This is a nontechnical book written for lay readers about a musical genius, Wolfgang Amadeus Mozart, and a species of bird, the European Starling (Sturnus vulgaris). The author is a skilled writer who has written other books that feature birds, each with a focus on bird behavior (e.g., Crow Planet). There are two interweaving narratives in the book, one dealing with Mozart, who had a pet starling, and the other focused on the vocalizations and learning abilities of European Starlings and on their ecology, particularly their impacts on native bird species. Both narratives are skillfully interwoven, and the book is both entertaining and informative.
Mozart discovered a starling for sale in a Vienna store. The bird could sing a version of his Piano Concerto no. 17 in G major. He was so captivated by the bird and its apparent good taste in music that he purchased it, naming it Star. It resided in his home and was always a favorite of the composer. When it eventually died, he held an elaborate funeral for it, far more elaborate than the one for his illustrious father, Leopold. Star is the “hook” that inspired Haupt to research Mozart, Star, and starlings and to formulate the book.
Haupt is nothing if not thorough. She did the usual author's due diligence of traveling to Vienna and learning as much as she could about the composer, including tracking down where he was eventually buried in a common grave, a custom at the time. Her writing suggests a deep personal connection with Mozart (something shared by other music lovers), as well as with his starling (something unique to Haupt). But she did more.
Haupt wanted to learn why starlings make captivating pets, so she adopted a newly hatched starling and raised it, naming it Carmen. Haupt firmly believed that she could not really understand Mozart's connection with Star unless she, herself, came to intimately know a starling. Mission accomplished. Much of the book focuses on Carmen's personality as a bird, her extensive interactions with Haupt, as well as a general treatment of starling vocalizations and behavior. Haupt did a thorough job of researching noteworthy scientific publications that range throughout the biology of the European Starling, including its ability to accomplish recursive grammar and the dynamics of starling murmuration flights. She makes a strong case for the intelligence of the species in general, using the extant literature as well as personal accounts of the behavior of Carmen. She also extensively interviewed some of the researchers to better grasp the research and its significance.
Mozart wrote a highly strange piece of polytonal music, a divertimento for two horns and a string quartet titled Ein musikalischer Spass, or A Musical Joke. For most of us, the piece is very difficult if not painful to listen to, odd and seemingly unmusical in the extreme, and Haupt suggests that it may have been inspired by Star's vocalizations. Using Google, I looked at numerous sites to learn more background on this composition and found no reference to what may have inspired it, other than that Mozart had a keen sense of humor. Haupt has a different take on the composition. She notes that when her starling, Carmen, hears the piece she “leaps to life like an opera hero” (page 178). Haupt goes on to describe her bird's apparent engagement with A Musical Joke and recounts how the late ornithologist Luis Baptista, an expert on bird vocalizations, suggested that elements of the composition indicate that listening to starling vocalizations may indeed have influenced Mozart. Inspired by a bird? Haupt points out that the composition was written off and on over a three-year period, exactly the time when Star lived with Mozart.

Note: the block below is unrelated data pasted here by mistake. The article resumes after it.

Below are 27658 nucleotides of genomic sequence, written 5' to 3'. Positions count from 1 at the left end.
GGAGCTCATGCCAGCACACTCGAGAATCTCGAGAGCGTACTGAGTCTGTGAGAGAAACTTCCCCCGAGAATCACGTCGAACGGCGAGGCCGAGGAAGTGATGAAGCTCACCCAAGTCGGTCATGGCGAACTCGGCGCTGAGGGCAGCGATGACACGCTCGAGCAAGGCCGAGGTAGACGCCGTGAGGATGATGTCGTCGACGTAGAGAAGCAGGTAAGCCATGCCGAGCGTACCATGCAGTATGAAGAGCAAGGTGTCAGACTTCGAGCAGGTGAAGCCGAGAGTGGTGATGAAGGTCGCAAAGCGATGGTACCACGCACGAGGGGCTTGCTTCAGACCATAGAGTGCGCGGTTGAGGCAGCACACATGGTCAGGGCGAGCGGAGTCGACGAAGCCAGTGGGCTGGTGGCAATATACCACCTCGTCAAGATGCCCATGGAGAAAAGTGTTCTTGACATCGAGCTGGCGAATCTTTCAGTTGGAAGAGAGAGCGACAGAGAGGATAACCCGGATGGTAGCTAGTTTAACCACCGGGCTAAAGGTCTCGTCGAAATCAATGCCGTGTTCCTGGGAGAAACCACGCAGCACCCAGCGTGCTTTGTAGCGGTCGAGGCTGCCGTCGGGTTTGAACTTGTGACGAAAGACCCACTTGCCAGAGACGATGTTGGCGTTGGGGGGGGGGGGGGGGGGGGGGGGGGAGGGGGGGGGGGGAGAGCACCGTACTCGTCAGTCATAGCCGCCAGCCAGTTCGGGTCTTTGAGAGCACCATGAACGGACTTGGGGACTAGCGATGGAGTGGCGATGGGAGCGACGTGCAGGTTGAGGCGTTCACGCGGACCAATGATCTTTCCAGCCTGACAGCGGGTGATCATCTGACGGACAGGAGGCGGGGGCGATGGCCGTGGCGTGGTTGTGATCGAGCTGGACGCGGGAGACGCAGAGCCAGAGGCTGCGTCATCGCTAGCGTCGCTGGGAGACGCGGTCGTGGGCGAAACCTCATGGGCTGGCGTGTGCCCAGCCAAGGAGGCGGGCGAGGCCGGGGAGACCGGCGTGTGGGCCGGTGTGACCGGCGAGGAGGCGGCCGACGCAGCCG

Ornithologists, particularly those with a fondness for classical music, should find the book interesting and informative. It might serve well for some anecdotal information to present to an introductory ornithology class. Just playing segments of starling vocalizations alongside parts of A Musical Joke (readily available on the Internet) could enhance an ornithology lab. Haupt raises good questions about why some groups of birds are such talented mimics and why complex mimicking behavior might be adaptive. She also muses over Carmen's individuality—even as the bird mimics words, segments of sentences, and music—thus capturing the potential individuality of other birds. Mozart's Starling—like other books that have focused on parrots and ravens, for example—shows that characterizing the European Starling merely as a reviled bird species (I have a friend who refers to starlings as “sky rats”) is far short of the mark. Starlings, when known as Haupt came to know Carmen and as Mozart presumably knew Star, provide major insight into what birds really are. As for Carmen, she still lives with the author and will until she completes her natural life span.
I found no errors with regard to the ornithology Haupt describes, and her treatment is done at an appropriately introductory level. Though I am a devotee of Mozart's music (except for A Musical Joke), I don't know a great deal about his life and have to take Haupt's word on that score. The book contains enough material and detail that it would have been very useful to include a thorough index, but, alas, there is no index whatsoever, an oversight that makes it frustrating to relocate areas of text to revisit. There is at least a good reference section. Any footnotes are included within the chapters.
This is a book that celebrates what a liberal arts education should be, in this case connecting music, Mozart, and a bird. I was enlightened by it, entertained, and thought about it well after putting it down. College and university libraries should welcome it.
 Edited by Book Review Editor: Jay Mager, email@example.com